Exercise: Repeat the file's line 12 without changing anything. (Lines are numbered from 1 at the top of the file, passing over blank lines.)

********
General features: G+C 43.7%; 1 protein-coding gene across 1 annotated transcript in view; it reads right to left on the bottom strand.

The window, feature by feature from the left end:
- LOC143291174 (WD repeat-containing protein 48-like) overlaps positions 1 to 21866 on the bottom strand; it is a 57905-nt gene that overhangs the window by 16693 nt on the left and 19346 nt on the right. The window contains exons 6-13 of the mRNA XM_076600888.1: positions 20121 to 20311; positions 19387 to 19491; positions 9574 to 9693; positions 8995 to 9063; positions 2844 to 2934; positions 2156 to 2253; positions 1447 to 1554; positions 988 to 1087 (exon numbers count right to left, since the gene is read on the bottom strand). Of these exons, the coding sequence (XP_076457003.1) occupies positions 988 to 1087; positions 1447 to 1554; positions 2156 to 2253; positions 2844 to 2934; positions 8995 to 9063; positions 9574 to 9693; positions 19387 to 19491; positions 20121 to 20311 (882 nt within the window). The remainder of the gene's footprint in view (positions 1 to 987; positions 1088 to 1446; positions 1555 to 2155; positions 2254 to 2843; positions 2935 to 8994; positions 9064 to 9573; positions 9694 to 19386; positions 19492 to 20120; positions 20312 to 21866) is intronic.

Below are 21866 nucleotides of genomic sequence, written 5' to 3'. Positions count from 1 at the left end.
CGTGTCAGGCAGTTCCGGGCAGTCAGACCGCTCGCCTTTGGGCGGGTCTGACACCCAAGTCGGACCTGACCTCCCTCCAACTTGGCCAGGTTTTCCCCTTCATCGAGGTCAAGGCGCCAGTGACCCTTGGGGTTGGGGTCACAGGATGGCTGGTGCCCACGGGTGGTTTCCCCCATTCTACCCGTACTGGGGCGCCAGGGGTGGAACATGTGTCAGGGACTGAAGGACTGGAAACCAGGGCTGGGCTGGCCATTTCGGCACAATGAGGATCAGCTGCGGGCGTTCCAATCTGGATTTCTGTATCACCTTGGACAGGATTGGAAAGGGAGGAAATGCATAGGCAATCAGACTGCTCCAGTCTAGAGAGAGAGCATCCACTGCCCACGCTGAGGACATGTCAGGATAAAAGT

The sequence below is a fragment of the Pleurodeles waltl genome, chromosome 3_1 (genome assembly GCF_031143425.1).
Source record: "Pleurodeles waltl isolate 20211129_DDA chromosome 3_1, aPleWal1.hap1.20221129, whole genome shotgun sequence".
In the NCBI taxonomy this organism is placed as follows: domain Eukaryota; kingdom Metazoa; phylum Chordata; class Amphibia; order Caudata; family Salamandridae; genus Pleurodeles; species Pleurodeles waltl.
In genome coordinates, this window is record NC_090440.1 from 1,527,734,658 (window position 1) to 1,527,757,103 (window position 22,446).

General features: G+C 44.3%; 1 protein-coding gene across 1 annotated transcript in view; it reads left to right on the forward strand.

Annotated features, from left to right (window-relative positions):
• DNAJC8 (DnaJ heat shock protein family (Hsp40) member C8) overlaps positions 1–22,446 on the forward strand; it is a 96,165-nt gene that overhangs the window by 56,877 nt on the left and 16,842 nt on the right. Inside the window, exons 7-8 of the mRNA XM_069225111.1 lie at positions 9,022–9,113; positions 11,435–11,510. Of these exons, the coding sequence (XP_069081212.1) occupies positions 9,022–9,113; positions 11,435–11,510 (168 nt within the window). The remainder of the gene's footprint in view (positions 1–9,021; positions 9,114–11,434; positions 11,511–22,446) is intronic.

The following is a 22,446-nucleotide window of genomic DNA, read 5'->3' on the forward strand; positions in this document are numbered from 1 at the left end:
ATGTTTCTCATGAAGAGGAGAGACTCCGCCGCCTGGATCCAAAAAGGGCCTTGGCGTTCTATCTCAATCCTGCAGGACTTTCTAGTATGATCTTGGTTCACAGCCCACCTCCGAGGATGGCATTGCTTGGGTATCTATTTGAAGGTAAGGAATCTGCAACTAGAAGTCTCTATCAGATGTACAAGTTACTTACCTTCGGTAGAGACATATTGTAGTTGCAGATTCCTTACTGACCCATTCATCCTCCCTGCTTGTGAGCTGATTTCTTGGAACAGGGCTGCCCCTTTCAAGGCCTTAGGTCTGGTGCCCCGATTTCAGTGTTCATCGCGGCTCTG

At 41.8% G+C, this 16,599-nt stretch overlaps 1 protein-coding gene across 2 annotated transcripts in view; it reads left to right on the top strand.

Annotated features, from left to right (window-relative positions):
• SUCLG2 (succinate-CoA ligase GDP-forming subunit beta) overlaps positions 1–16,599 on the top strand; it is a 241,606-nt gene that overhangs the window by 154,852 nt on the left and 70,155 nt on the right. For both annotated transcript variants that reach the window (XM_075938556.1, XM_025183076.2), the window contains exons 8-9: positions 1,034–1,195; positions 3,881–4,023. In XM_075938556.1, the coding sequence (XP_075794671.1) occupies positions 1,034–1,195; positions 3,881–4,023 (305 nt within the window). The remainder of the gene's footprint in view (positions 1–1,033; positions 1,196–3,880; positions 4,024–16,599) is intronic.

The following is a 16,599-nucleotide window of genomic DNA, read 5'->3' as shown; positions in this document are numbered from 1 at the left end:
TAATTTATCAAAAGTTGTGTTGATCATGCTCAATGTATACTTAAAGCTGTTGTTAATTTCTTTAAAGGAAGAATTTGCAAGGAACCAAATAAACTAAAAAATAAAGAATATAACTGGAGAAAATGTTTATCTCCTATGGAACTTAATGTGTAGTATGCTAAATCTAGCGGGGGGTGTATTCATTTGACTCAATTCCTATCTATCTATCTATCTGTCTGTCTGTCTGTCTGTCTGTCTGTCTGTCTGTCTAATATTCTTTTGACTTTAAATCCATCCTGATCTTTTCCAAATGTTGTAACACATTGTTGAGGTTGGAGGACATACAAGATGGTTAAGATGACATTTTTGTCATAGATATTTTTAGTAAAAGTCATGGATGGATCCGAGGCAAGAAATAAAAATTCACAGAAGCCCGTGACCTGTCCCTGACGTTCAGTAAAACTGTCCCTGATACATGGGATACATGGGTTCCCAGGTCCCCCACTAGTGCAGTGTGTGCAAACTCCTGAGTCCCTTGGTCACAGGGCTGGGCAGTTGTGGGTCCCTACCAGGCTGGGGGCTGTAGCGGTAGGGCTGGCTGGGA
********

• DNAJC8 (DnaJ heat shock protein family (Hsp40) member C8) overlaps positions 1–22,446 on the forward strand; it is a 96,165-nt gene that overhangs the window by 56,877 nt on the left and 16,842 nt on the right. Inside the window, exons 7-8 of the mRNA XM_069225111.1 lie at positions 9,022–9,113; positions 11,435–11,510. Of these exons, the coding sequence (XP_069081212.1) occupies positions 9,022–9,113; positions 11,435–11,510 (168 nt within the window). The remainder of the gene's footprint in view (positions 1–9,021; positions 9,114–11,434; positions 11,511–22,446) is intronic.